My employer informed me I was terminated for violating county policy. A co worker had filed complaints of a hostile work environment. The person who made the complaint I had recently reported to my superiors for inappropriate behavior. Ironically shortly after these complaints come out and she was able to hand pick her witnesses to substantiate her complaint rather than interviewing the entire shift. It should also be noted the complaintiff has also been witnessed making inappropriate remarks. I was not given any specific dates or times of video footage of these incidents or even the name or names of the subjects who were interviewed to verify the complaints.
Most employees of counties in North Carolina are employed at-will. That means there is no liability for the employer for any employment action unless there is an unlawful motive for the action taken against you. There are generally only two forms of unlawful motives: unlawful discrimination or unlawful retaliation. Discrimination in employment is unlawful if it is due to race, color, sex, national origin, religion, disability or age 40 or older. Retaliation in employment is unlawful only if you engaged in one of a handful of "legally protected" activities and were fired for engaging in that activity. If either of these was the motive for the termination, then you may have a claim for unlawful termination.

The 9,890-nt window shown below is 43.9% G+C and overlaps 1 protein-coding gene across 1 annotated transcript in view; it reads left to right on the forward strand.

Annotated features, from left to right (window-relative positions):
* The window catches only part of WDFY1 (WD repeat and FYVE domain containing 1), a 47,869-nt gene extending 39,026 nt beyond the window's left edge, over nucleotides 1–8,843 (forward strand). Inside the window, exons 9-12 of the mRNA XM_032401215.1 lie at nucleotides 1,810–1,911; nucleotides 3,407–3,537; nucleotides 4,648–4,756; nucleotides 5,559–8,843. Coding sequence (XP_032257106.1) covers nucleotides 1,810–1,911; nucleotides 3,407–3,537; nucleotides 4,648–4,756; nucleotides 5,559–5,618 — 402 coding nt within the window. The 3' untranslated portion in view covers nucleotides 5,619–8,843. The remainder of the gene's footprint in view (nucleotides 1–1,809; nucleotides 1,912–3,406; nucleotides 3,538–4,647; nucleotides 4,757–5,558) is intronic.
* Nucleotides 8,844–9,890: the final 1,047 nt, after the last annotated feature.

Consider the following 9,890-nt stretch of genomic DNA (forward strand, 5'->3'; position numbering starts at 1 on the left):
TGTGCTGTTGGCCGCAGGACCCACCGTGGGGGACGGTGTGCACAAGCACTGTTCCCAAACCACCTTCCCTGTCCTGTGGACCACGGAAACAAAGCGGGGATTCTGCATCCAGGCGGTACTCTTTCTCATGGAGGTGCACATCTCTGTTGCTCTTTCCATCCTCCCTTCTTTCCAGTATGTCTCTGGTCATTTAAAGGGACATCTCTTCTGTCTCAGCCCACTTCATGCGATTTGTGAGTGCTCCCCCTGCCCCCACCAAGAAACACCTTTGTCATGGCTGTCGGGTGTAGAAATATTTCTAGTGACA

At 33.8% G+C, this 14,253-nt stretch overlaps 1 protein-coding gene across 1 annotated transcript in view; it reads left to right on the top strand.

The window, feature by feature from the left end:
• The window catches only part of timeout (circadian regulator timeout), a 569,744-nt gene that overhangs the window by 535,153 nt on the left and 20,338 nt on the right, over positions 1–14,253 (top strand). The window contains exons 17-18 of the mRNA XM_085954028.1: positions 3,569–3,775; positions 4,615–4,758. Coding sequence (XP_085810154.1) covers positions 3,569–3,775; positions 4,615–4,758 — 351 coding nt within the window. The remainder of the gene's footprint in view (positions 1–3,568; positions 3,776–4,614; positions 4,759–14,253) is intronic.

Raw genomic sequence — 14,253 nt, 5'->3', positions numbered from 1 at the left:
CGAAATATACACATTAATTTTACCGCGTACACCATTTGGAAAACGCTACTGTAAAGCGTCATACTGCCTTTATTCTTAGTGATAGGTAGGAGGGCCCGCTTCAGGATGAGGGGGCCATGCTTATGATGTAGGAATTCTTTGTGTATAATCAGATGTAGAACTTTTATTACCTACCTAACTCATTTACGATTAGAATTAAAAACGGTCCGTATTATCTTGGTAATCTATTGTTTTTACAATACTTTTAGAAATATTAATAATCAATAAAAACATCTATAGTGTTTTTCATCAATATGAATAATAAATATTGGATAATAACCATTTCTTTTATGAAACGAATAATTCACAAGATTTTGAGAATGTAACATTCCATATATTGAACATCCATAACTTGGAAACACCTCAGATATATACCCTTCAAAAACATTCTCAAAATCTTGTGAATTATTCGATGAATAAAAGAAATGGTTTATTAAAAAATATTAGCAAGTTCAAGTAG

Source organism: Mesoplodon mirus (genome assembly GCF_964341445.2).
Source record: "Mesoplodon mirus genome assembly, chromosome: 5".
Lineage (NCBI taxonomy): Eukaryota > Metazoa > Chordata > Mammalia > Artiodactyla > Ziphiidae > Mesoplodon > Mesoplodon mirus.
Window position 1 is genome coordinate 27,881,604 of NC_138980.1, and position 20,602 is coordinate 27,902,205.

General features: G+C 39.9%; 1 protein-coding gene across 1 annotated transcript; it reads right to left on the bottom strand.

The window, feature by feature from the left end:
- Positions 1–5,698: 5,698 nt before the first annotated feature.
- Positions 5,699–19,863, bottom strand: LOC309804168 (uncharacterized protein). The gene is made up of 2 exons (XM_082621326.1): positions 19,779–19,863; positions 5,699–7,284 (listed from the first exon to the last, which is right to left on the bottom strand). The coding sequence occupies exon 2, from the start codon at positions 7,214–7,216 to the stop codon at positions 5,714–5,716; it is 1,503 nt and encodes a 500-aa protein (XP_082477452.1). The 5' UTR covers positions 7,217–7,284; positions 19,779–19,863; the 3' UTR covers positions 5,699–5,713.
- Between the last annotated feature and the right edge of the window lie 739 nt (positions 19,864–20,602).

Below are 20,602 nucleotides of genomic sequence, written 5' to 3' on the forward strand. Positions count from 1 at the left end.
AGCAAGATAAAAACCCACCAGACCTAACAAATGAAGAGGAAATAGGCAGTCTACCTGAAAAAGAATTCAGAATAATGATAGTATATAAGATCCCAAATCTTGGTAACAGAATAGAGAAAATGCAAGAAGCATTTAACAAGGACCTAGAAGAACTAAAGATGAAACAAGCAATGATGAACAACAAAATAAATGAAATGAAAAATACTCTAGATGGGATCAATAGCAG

If either of these were the motivation for your termination, you may have a legal claim for unlawful termination. Additionally, if you were one of the very few county employees (such as permanent full-time DSS), who is a "just cause" employee, then you may have a right to challenge the termination via the Office of Administrative Hearings. If you are such an employee, the county would have been required to advise you of the right to proceed at the OAH.
Kirk J. Angel, licensed in NC and TN, is an experienced attorney who focuses his practice on employment law. Mr. Angel, who has practiced employment law for more than 20 years, represents clients throughout North Carolina, Eastern and Middle Tennessee including federal employees. This response is for general informational purposes and does not constitute legal advice. Additionally, this response does not create an attorney client relationship. If you need legal advice, please contact a lawyer in your state who practices in the appropriate area.
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